Britain muddles through with assisted suicide guidelines

September 24, 2009

purdyPressure is growing in Europe for some form of legalised euthanasia but few governments have gone as far as the Benelux countries in allowing assisted suicide in clearly defined cases. The mix of growing public support for ending lives of the terminally ill or brain dead but continued prohibitions on it in the law has led to some long and hard-fought legal battles in Italy (Eluana Englaro) and in France (Vincent Humbert).

(Photo: Multiple sclerosis sufferer Debbie Purdy, whose case prompted Britain’s new guidelines, 2 June 2009/Stephen Hird)

It has also created a legal and ethical twilight zone where for compassionate reasons the law did not really punish the doctors, nurses or relatives who helped someone die. In France, this became clear in a number of court cases where the person accused of assisted suicide were convicted but got only a short suspended sentence. In Britain, a frequently used way to get around the law has been the so-called “suicide tourism” route to the Dignitas suicide group in Zurich.

Pressed by the Law Lords to clarify British policy, the Director of Public Prosecutions in London has issued guidelines indicating when someone who helps another person to commit suicide might face legal action. At first glace, this may seem like a clarification. But it still leaves enough questions out there to leave the issue shrouded in uncertainty. The reception in London has been mixed. Some commentators say this strikes a sensible balance but others think it’s not enough and parliament has to debate and legislate on it.

The guidelines are listed below and here is our news report explaining the story.

Undertakers remove body of assisted suicide from Dignitas office in Zurich, 20 Jan 2003/Sebastian Derungs

Do you think governments such as Britain’s should take a clear decision to keep the euthanasia ban or scrap it? Or do you think they should leave some leeway, as in the case of these guidelines, to let families make the final decision for relatives who suffer fromĀ  terminal illnesses or want to end their lives because of severe and incurable physical disabilities?

(Photo: Undertakers remove body of assisted suicide from Dignitas office in Zurich, 20 Jan 2003/Sebastian Derungs)

Among factors weighing against a prosecution are:

  • The victim expressed a clear wish to commit suicide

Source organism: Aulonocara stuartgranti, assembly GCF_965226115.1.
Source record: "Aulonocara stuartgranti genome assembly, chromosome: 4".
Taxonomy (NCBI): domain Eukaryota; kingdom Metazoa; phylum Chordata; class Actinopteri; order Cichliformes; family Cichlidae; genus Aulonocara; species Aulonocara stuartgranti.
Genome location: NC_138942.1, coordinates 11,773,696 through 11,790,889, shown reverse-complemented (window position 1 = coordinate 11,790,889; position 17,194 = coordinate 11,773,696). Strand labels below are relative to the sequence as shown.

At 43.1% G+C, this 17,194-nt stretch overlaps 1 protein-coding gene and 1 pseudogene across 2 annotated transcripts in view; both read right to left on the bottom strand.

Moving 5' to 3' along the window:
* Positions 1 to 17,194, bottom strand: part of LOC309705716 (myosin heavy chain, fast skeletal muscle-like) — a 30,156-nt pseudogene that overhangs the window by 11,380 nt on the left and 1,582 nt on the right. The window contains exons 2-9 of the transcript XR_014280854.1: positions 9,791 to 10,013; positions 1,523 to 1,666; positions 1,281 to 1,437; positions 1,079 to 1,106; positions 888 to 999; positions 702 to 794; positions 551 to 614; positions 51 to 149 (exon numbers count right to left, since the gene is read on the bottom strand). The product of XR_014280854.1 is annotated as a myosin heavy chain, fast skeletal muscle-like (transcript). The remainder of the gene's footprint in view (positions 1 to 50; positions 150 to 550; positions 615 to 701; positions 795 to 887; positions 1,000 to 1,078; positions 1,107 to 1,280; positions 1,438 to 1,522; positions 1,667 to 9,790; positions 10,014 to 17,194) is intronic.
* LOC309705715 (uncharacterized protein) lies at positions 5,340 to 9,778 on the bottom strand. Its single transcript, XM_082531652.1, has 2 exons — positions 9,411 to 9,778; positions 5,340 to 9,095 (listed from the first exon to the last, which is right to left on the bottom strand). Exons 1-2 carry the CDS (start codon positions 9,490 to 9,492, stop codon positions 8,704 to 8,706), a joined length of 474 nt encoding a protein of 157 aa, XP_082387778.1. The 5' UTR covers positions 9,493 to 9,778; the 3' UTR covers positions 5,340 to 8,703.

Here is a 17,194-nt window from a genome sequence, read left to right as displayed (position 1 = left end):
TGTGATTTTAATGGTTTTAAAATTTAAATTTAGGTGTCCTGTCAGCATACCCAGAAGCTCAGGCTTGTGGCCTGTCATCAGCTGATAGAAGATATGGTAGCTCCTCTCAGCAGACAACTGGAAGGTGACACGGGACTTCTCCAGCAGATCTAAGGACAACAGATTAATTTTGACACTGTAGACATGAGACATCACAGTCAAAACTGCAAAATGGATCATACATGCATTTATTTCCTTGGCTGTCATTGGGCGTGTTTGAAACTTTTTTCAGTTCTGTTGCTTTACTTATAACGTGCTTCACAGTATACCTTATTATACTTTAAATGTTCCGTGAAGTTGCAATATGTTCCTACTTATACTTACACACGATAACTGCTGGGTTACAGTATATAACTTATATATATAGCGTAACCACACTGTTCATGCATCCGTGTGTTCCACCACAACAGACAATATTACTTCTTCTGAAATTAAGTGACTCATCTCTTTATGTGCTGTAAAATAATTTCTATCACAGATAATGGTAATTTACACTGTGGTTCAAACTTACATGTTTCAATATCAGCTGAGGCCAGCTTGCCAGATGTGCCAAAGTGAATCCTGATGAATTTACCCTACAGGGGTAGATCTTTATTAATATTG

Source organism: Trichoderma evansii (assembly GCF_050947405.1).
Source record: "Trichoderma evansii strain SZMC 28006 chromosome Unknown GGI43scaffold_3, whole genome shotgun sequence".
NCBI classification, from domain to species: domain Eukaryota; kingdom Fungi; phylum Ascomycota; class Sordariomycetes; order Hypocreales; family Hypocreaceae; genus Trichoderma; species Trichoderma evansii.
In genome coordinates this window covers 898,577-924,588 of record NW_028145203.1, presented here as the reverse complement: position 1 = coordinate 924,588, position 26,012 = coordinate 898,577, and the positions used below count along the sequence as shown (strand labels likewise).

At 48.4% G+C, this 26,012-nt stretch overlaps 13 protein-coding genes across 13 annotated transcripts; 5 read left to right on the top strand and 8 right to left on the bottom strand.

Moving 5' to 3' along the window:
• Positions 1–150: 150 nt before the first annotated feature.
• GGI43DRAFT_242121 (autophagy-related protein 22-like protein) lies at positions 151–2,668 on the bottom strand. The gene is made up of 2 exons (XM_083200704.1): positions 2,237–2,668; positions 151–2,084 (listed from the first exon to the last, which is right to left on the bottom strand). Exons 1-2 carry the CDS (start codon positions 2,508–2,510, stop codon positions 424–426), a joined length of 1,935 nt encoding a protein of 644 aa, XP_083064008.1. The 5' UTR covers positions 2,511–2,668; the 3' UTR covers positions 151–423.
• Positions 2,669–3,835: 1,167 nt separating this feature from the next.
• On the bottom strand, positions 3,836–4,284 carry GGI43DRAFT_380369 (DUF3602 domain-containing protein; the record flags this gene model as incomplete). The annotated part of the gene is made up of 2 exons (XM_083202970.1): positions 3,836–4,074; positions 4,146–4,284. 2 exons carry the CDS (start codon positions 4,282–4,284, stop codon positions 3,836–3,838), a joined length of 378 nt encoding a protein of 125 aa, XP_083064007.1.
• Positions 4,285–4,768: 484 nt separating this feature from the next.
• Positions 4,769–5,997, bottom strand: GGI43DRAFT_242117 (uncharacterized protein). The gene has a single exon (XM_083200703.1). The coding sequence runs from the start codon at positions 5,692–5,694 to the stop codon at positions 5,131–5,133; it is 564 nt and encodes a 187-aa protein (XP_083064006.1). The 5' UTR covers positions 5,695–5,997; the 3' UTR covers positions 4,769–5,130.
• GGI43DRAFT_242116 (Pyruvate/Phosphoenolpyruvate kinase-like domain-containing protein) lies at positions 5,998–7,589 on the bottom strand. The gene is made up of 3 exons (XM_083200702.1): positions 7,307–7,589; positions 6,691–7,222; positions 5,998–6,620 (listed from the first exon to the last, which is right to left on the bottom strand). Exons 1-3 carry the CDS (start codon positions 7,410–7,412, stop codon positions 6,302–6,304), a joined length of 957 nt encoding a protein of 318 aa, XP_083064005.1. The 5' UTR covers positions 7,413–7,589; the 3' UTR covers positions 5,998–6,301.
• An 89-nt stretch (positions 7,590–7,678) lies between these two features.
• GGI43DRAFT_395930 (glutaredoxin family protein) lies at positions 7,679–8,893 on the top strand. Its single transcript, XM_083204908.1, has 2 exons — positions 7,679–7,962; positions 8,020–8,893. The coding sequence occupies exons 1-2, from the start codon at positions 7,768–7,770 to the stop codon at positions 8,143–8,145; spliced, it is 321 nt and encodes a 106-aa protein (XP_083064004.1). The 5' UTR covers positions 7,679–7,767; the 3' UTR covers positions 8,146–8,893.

• The victim asked for assistance in killing themselves
  • The victim had a terminal illness or a severe and incurable physical disability; or a severe degenerative physical condition
  • Those assisting were wholly motivated by compassion
  • The victim was physically unable to undertake the act that constituted assistance
  • The act of assistance or influence was judged to be relatively minor

Among factors weighing in favour of prosecution:

  • The suicide victim was under 18 years old
  • The victim’s capacity to make an informed decision on suicide was affected by illness or learning difficulties
  • The victim did not have a terminal illness, nor a severe and incurable physical disability nor a severe degenerative physical condition
  • The victim had not unequivocally indicated a wish to kill themselves
  • The victim had not personally asked for assistance

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One comment

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While one can sympathise with the desire of certain people for hard and fast rules, I think the existing system in the UK is probably best. If the circumstances under which people will and will not be prosecuted are codified by Parliament, then it will be substantially easier for those who might seek to do so to “game” the system than it is if those circumstances are left at the discretion of the DPP.

A question, though: I was under the impression that the European Convention on Human Rights did not provide for people to waive their rights (I’m not a lawyer, so I may be mistaken here). If this is true, then it appears that assisted suicide will always be a crime; the question is merely whether you choose to prosecute it or not.

Posted by Ian Kemmish | Report as abusive